It’s easy to make an edible water bottle using a natural, biodegradable product from algae. The result is a thin gel shell around a sphere of water. You can eat the bottle or drink the water and discard the shell. Here is is an easy spherification recipe to make a gel coating around liquid water. Once you master this simple molecular gastronomy technique, you can apply it to other liquids.
Edible Water Bottle Recipe
You only need a few simple ingredient to make an edible water bottle:
- 1 gram sodium alginate
- 5 grams of calcium lactate
- Large bowl
- Smaller bowl
- Hand mixer or whisk
- Spoon with a deep, rounded bottom
- Slotted spoon
The key ingredient for this project is sodium alginate, a natural gelling powder derived from algae. The sodium alginate gels or polymerizes when reacted with calcium. It’s a common alternative to gelatin, used in candies and other foods. Sodium alginate reacts with calcium to form a polymer. This recipes uses calcium lactate as the calcium source, but you can substitute calcium gluconate or food-grade calcium chloride. All of the ingredients are readily available online and at grocery stores that carry ingredients for molecular gastronomy.
The size of the spoon determines the size of your water bottle. Use a large spoon for big water blobs, such as a soup spoon or gravy ladle. Use a tiny spoon, like a measuring spoon, if you want little caviar-sized bubbles. Another option is to make water bottles using a kitchen baster.
Make an Edible Water Bottle
- In a small bowl, add 1 gram of sodium alginate to 1 cup of water.
- Use the hand mixer or whisk to combine the sodium alginate. Let the mixture rest about 15 minutes to remove any air bubbles. As air escapes, the mixture changes from white to transparent.
- In a large bowl, stir 5 grams of calcium lactate into 4 cups of water. Mix well to dissolve the calcium lactate.
- Use your rounded spoon to scoop up the sodium alginate solution. Or, use a baster to suck up the liquid.
- Gently drop the sodium alginate solution into the bowl containing the calcium lactate solution. It immediately forms a ball of water in the bowl. You can drop more spoonfuls of sodium alginate solution into the calcium lactate bath, but don’t let the water balls don’t touch each other because they’ll stick together. Let the water balls sit in the calcium lactate solution for 3 minutes. It’s okay to gently stir them around. The time determines the thickness of the polymer coating. Use less time for a thinner coating and more time for a thicker coating.
- Use a slotted spoon to gently remove each water ball. Place each ball in a bowl of clean water to stop any further reaction. Now you can remove the edible water bottles and drink them. The inside of each ball is water. The bottle is edible too—it’s an algae-based polymer.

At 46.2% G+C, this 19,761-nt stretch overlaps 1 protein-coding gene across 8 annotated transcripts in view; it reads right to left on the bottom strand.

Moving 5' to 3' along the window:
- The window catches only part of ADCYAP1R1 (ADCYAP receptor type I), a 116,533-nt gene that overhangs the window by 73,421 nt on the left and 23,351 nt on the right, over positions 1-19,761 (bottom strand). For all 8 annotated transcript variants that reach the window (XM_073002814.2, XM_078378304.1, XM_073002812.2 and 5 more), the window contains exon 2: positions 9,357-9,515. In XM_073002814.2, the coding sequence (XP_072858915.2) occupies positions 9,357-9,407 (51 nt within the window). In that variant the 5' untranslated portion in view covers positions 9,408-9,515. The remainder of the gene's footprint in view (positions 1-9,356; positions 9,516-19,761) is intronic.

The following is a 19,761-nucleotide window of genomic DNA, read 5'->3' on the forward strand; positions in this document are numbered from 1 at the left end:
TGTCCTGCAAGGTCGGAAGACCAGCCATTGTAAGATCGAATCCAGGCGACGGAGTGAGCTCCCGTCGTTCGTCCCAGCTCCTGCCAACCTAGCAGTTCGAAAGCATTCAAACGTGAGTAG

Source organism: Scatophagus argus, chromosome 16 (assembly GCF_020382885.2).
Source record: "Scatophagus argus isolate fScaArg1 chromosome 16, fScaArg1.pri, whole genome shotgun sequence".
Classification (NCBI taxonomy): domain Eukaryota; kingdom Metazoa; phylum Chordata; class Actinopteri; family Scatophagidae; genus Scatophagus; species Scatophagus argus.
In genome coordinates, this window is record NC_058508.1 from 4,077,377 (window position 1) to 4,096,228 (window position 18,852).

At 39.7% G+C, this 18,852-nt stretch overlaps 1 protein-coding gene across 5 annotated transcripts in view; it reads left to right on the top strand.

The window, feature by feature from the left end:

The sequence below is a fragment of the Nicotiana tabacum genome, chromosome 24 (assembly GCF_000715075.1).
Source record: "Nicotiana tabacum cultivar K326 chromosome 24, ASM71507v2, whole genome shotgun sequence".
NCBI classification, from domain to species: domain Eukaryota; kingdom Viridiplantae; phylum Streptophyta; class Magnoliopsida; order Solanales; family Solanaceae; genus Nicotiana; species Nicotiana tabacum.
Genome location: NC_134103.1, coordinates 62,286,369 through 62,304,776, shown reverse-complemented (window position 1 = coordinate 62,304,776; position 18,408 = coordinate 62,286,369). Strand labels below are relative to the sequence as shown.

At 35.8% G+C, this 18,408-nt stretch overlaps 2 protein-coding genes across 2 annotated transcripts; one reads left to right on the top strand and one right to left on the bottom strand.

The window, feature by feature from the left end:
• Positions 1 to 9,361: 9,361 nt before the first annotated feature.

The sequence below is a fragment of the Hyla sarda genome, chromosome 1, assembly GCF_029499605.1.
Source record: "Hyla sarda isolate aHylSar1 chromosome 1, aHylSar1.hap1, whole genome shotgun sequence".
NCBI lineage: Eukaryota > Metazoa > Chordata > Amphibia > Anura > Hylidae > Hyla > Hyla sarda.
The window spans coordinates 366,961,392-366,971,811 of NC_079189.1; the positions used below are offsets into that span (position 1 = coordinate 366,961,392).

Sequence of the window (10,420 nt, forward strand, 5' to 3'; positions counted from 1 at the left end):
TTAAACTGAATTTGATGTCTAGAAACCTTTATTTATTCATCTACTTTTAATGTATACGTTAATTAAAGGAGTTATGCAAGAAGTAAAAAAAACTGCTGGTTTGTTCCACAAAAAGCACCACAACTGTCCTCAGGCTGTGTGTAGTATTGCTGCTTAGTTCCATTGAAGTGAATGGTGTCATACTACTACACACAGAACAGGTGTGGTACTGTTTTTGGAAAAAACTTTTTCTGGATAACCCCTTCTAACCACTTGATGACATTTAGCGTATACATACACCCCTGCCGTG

Using Flavors and Others Liquids
You can color and flavor both the edible coating and the liquid inside the “bottle.” It’s okay to add food coloring to the liquid. You can use flavored beverages rather than water, but it’s best to avoid acidic drinks because they affect the polymerization reaction. There are special procedures for dealing with acidic beverages.
The basic spherification method works great for water, but what about fruit juices, soft drinks, alcohol, and milk? Make algae “bottles” for these liquids using reverse spherification. It’s the reverse of the standard technique because the liquid contains the calcium and gets added to the sodium alginate bath, rather than the other way around.
- Add a tiny amount of calcium lactate or calcium lactate gluconate to the liquid. Milk already contains calcium, so it may not need any more.
- Drip this liquid into a sodium alginate bath made using 1 gram sodium alginate to 1 cup water.
- Alternatively, freeze the liquid in round ice cube tray and then drop the frozen balls into the sodium alginate bath.
How Liquid Water Bottles Work
The edible, biodegradable capsule of a liquid water bottle is a polymer formed by reacting sodium alginate (a natural brown algae product) and calcium. Using calcium chloride as the calcium source, the chemical reaction is:
2NaAlg + CaCl2 → CaAlg2 + 2NaCl
The alginate coagulates, but most of the water is excluded. This reaction releases a small amount of salt into the water, but since only a small amount of calcium salt is needed, flavor isn’t unduly affected.
Safety and Biodegradation
Alginate gels are well-studied for human consumption and safety for release into the environment. When eaten, the shell of the liquid water bottle acts as dietary fiber and passes through the digestive tract. Undigested alginate and discarded liquid water bottles naturally decompose as calcium diffuses out of the gel matrix. The resulting alginate is broken into simple sugars by bacteria (using the enzyme alginate lyase), free radical oxidation, or exposure to acids or bases.
- Lee, Kuen Yong; Mooney, David J. (2012). “Alginate: Properties and biomedical applications.” Progress in Polymer Science. 37 (1): 106–126. doi:10.1016/j.progpolymsci.2011.06.003
- Potter, Jeff (2010). Cooking for Geeks: Real Science, Great Hacks, and Good Food. O’Reilly Media, Inc. ISBN 0-596-80588-8.
- Steinbüchel, Alexander (2005). Polysaccharides and Polyamides in the Food Industry. Wiley-Blackwell. ISBN 978-3-527-31345-7.
- his, Hervé (November 2006). “Food for tomorrow? How the scientific discipline of molecular gastronomy could change the way we eat.” EMBO Reports. 7 (11): 1062–6. doi:10.1038/sj.embor.7400850